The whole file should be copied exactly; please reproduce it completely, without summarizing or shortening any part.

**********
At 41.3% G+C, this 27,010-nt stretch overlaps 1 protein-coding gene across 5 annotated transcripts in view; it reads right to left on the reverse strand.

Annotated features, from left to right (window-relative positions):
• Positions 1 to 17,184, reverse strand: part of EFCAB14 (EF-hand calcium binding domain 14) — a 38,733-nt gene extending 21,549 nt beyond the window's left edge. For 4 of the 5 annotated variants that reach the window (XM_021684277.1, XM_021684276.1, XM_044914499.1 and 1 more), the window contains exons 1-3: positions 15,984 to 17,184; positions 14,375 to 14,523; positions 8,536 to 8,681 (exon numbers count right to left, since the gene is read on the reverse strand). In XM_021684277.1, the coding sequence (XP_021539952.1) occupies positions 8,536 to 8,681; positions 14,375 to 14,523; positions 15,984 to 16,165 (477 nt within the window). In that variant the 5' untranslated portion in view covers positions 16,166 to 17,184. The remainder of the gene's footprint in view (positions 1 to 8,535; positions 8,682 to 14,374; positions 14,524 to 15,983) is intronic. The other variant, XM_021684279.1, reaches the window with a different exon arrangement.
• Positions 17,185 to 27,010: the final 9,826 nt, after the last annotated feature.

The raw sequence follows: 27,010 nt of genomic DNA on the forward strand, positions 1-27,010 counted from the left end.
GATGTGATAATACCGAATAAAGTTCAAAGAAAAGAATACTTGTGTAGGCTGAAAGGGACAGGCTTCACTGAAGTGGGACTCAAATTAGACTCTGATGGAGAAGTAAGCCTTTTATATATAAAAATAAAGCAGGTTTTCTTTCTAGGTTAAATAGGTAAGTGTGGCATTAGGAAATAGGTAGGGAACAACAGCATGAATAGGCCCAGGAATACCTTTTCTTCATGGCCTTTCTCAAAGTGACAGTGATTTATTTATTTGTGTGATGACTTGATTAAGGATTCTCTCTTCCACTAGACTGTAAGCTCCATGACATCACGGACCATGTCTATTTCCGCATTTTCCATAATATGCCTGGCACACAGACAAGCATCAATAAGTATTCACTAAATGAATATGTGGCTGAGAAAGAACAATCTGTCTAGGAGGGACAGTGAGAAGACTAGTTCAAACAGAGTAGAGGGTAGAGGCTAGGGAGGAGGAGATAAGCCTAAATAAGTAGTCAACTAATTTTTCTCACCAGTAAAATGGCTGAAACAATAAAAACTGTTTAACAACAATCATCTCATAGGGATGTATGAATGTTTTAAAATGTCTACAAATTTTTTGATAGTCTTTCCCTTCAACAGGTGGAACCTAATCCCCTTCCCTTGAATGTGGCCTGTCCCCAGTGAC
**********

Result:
At 41.3% G+C, this 27,010-nt stretch overlaps 1 protein-coding gene across 5 annotated transcripts in view; it reads right to left on the reverse strand.

Annotated features, from left to right (window-relative positions):
• Positions 1 to 17,184, reverse strand: part of EFCAB14 (EF-hand calcium binding domain 14) — a 38,733-nt gene extending 21,549 nt beyond the window's left edge. For 4 of the 5 annotated variants that reach the window (XM_021684277.1, XM_021684276.1, XM_044914499.1 and 1 more), the window contains exons 1-3: positions 15,984 to 17,184; positions 14,375 to 14,523; positions 8,536 to 8,681 (exon numbers count right to left, since the gene is read on the reverse strand). In XM_021684277.1, the coding sequence (XP_021539952.1) occupies positions 8,536 to 8,681; positions 14,375 to 14,523; positions 15,984 to 16,165 (477 nt within the window). In that variant the 5' untranslated portion in view covers positions 16,166 to 17,184. The remainder of the gene's footprint in view (positions 1 to 8,535; positions 8,682 to 14,374; positions 14,524 to 15,983) is intronic. The other variant, XM_021684279.1, reaches the window with a different exon arrangement.
• Positions 17,185 to 27,010: the final 9,826 nt, after the last annotated feature.

The raw sequence follows: 27,010 nt of genomic DNA on the forward strand, positions 1-27,010 counted from the left end.
GATGTGATAATACCGAATAAAGTTCAAAGAAAAGAATACTTGTGTAGGCTGAAAGGGACAGGCTTCACTGAAGTGGGACTCAAATTAGACTCTGATGGAGAAGTAAGCCTTTTATATATAAAAATAAAGCAGGTTTTCTTTCTAGGTTAAATAGGTAAGTGTGGCATTAGGAAATAGGTAGGGAACAACAGCATGAATAGGCCCAGGAATACCTTTTCTTCATGGCCTTTCTCAAAGTGACAGTGATTTATTTATTTGTGTGATGACTTGATTAAGGATTCTCTCTTCCACTAGACTGTAAGCTCCATGACATCACGGACCATGTCTATTTCCGCATTTTCCATAATATGCCTGGCACACAGACAAGCATCAATAAGTATTCACTAAATGAATATGTGGCTGAGAAAGAACAATCTGTCTAGGAGGGACAGTGAGAAGACTAGTTCAAACAGAGTAGAGGGTAGAGGCTAGGGAGGAGGAGATAAGCCTAAATAAGTAGTCAACTAATTTTTCTCACCAGTAAAATGGCTGAAACAATAAAAACTGTTTAACAACAATCATCTCATAGGGATGTATGAATGTTTTAAAATGTCTACAAATTTTTTGATAGTCTTTCCCTTCAACAGGTGGAACCTAATCCCCTTCCCTTGAATGTGGCCTGTCCCCAGTGAC